Ending a Friendship
Is it Time to End a Friendship?
Sometimes, despite our best efforts, a relationship comes to an end. There are obvious breaks - as when trust has been betrayed - and less clear endings, when the connection simply dies out over time. Should you ever definitively call it quits? Only you can answer that question.
There are so many factors that go into the decision.... your history with the other person, your relationships with other people with whom both you and your friend share, your personal safety, your mental health, and more!
On the other hand, I believe in forgiveness, as well. Life is too short. And I worry about getting to the end (or not knowing I am at the end) and realizing that I could have, or should have made up with those people with whom I shared so many laughs and hugs many years ago.
Can You Still Be Pals?
When You Might Want To Consider Ending a Relationship
Every relationship differs, as both people bring their unique personality traits, quirks, baggage and special qualities to the dance. That said, there is not a one-size-fits-all answer to this difficult question. However, there are definitely "deal breakers," that may call for a time-out while one or both sides work on issues to improve things. Perhaps you can reconcile after time? Or, you may decide that it simply is not salvageable.
- Repeated lying. If your friend cannot be truthful with you, then how can you trust him or her? Trust is an essential foundation to a healthy relationship.
- Substance abuse. A person who abuses drugs or alcohol is not present to give 100% of themselves to you or others. Instead their relationship is with the addictive substance. Before you consider walking away, however, see if you can help your friend get into treatment. While they may be resistant, you can be a true friend by being strong and perhaps showing a bit of tough love. Consult with Al-Anon, or other resources before heading down this path first.
- Failure to hold up their side of the friendship. Are you the one making all the calls and arranging all the dates? Have you already talked with your friend about your frustration about the one-sidedness of things? Perhaps it may be worth just walking away and seeking new friends that will be more actively involved with you. No need for a big formal "break up," just take the cue and move on.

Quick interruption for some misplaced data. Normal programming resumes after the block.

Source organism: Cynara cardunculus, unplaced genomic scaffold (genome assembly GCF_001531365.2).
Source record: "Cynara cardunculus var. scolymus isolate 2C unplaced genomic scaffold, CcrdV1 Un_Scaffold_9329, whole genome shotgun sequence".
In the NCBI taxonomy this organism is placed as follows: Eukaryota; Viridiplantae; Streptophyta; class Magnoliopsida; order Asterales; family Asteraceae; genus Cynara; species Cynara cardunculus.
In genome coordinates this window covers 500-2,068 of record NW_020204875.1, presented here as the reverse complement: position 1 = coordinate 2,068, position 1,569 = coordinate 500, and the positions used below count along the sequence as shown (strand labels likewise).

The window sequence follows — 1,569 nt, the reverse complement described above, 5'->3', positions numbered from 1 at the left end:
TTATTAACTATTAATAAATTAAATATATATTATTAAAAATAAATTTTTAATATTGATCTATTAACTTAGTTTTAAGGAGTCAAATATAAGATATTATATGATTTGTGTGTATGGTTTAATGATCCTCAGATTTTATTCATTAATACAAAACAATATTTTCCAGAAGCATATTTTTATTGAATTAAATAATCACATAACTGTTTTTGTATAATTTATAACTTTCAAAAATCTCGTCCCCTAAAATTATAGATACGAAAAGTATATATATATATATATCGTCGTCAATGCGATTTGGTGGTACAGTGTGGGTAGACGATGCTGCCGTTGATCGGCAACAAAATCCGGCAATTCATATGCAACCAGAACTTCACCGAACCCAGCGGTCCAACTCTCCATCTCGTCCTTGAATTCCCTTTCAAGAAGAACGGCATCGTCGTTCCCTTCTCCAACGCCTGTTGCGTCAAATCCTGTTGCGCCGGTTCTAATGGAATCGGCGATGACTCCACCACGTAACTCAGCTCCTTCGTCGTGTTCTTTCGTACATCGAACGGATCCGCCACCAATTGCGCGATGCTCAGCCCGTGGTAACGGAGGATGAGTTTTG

- Engaging in behaviors of which you don't approve. For example, excessive gossiping, criticism, cheating on his or her spouse, spanking her or his children, etc. Have you tried talking about the disconnect in your values? Maybe you can convince them to change their discipline approach. Show them statistics about the impact of adulterous relationships. Of course, they may not be receptive to what they could perceive to be criticism. At that point, it may be time to find new friends with whom you will feel more comfortable.
- The relationship is risky to your health. If your friend is mentally or physically abusive in any way, you definitely need to walk away. Consult a professional to find out the best way to do so without further risk to you, your other friends, family, and the friend with whom you are ending the relationship. Your religious leader may be able to assist, at no cost, and/or can provide resources to help those involved. Long-term therapy may be required. Tread very carefully in this regard.
A Classic Silly Argument
When You Might Be Able to Save the Friendship
If your situation does not fit in the categories above, then maybe you can salvage things, and try again. Take a break (the length is up to you and your friend) and then try a coffee date to see if you can make amends, particularly if one of the following was the cause of the rift:
- The Green-eyed Monster. Did another friend enter the picture? Did one of you have a baby when the other one did not? Marriage? Promotion? Losing weight? You name it, feelings of jealousy may arise. Perhaps a little time is necessary to sort things out. It is difficult sometimes to get all of our needs met, particularly when there are many competing ideas, feelings, issues, and stories in the mix. This is a two-sided problem that will require both of you to acknowledge your part in a fix.
- Long-distance. Its hard on platonic friendships, just as with romantic relationships. When a friend moves away, both will have to decide how hard to work to keep the relationship alive. Hurt feelings may arise when emails don't come as often, or when the friend comes to visit and spends time with someone else. Issues can be worked out, however. Keep communication lines open and honest. Don't tell her, "Its OK," if you truly feel sad. Over time, you will both re-adjust to the new boundaries and a friendship can continue!
- A simple misunderstanding or argument. It happens to the best of us! Miscommunications occur over email (you really can't convey true emotions with simple text on a page), and over the phone. Even best friends can get into arguments over silly, inconsequential matters such as dates for a birthday party, who brought snacks to the last scout meeting, or whose dog went #2 on the parking strip area (and who didn't clean it up!)
It's Great to Have Friends
Who Answers the Question Above?
It depends. Sometimes you both do. On the other hand, the situation might require that you end things, sadly, particularly if you find yourself facing one of the first five issues above. But, you might be fortunate enough to rediscover a changed friend, years from now, when you both may be ready to try again at spending time together!
Until that time, take a deep breath, and be thankful for the pals that you have.
© 2008 Stephanie Hicks
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